## Creating a glazing surface

Since you have created a wall with an opening, it is easy to now place a properly oriented surface inside this opening to accept the glazing attachment. The "right-hand rule" is used to determine the order in which the vertices of the glazing polygon should be created in order to properly orient the surface normal: Imagine placing your right hand against the wall with you thumb pointing into the space (the direction that the light travels). Your four other fingers now curl in the direction that the vertices should be created to obtain a properly oriented surface.

1. Create the glazing surface: 3DFACE, <select the four vertices of the glazing in the order described above, typically lower right, upper right, upper left, lower left.> ¿
2. To check that the surface normal is oriented in the direction you intended, use:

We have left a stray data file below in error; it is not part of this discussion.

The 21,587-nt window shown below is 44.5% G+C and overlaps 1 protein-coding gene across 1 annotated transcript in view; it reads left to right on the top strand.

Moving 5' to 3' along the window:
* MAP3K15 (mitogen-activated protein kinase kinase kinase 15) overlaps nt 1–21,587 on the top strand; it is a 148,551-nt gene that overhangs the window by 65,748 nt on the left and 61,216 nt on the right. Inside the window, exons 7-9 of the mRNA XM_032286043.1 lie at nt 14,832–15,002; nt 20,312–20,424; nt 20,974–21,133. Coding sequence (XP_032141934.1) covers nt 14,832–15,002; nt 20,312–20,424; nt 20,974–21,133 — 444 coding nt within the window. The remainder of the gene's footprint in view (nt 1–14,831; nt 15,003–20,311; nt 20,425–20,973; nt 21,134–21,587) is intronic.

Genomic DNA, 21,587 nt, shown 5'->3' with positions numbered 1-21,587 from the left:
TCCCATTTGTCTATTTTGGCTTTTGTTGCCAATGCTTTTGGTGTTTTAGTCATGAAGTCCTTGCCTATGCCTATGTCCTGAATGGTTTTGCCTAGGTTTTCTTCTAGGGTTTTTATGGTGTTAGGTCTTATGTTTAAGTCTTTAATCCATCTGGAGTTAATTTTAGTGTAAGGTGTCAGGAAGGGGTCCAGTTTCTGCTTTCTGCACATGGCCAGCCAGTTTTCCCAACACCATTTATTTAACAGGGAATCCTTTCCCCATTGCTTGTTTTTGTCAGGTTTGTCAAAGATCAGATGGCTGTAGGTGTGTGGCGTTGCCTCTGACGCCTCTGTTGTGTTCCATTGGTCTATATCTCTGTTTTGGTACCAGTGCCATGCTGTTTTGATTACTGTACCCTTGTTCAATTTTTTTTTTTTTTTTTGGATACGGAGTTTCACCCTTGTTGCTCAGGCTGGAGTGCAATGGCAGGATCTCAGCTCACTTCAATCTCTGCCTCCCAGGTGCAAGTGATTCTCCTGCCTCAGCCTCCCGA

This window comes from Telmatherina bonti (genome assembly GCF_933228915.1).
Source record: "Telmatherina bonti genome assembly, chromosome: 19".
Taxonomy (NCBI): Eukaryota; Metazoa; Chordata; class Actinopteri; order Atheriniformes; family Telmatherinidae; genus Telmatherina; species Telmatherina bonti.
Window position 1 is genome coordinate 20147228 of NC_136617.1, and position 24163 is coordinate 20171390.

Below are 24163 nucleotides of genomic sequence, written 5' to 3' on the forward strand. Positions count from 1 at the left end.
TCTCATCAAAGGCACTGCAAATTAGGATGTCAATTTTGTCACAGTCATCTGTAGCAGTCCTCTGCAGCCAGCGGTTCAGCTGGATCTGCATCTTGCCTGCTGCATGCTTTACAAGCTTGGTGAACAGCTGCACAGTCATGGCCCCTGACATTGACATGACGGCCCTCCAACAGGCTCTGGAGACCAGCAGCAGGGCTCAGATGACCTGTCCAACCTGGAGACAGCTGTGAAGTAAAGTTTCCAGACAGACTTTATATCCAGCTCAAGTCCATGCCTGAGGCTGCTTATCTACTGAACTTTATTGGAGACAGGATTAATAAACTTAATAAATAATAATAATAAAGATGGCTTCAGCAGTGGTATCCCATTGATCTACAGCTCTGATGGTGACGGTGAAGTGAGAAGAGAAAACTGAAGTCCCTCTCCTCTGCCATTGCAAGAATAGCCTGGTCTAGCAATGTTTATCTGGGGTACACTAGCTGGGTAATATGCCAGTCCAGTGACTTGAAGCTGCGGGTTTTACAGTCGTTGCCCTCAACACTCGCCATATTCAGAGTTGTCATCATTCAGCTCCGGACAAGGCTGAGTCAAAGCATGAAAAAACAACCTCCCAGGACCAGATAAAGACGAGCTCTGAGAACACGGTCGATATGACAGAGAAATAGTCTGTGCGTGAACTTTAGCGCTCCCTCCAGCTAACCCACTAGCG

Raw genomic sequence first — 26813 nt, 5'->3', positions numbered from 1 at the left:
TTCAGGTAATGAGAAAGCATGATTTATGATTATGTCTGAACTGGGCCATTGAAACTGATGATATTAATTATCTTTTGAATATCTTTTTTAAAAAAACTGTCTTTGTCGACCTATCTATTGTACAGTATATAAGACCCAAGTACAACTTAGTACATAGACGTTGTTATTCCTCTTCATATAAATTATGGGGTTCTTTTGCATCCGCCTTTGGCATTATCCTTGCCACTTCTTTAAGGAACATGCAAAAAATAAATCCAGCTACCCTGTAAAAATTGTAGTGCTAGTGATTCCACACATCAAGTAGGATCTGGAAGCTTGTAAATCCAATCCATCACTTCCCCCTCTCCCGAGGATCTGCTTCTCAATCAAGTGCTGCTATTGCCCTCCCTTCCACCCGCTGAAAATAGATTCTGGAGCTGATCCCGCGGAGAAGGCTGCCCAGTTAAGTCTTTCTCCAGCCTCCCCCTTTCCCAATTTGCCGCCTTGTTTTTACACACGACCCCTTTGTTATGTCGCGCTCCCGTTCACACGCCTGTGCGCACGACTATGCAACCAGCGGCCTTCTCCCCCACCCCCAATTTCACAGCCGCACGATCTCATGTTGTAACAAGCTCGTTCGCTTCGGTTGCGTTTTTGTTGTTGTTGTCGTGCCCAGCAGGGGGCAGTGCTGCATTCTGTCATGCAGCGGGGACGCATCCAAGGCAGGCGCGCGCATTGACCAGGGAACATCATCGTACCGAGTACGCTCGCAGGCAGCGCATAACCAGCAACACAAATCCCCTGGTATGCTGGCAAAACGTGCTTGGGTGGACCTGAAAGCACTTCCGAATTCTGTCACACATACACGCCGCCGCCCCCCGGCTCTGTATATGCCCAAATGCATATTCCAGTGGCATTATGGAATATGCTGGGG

Radiance—> Tools—> Adjust Surface Normal ¿ <select the glazing surface created above>, The surface normal will then be displayed as a red arrow originating from the centroid of the 3dface. A properly oriented glazing surface will have its surface normal pointing INTO the room, in the direction that light travels from the brighter side to the dimmer side of the glazing. To flip the surface normal, type "Yes" at the command prompt and hit RETURN.
3. Attach a glazing to this glazing surface: Radiance—> Glazings—> Attach Glazing… <select the glazing surface created above> ¿

Figure 3. The Glazings Library dialog box.

The "Glazings Library" dialog box appears (Figure 3). Select "clear glass", click ATTACH. The glazing is now attached to the surface.

Note: For glazings, the surface normal is important when the glazing is treated "as a light source" for the rendering.

A glazing in Desktop Radiance is always modeled as a single surface. Having two panes of glass close together does not efficiently simulate a double-pane glazing. Having a box (3Dsolid) to model glazing with thickness is also incorrect. All glazings in the Desktop Radiance library are designed to be attached to infinitely thin, single paned surfaces, regardless of their real-life counterparts.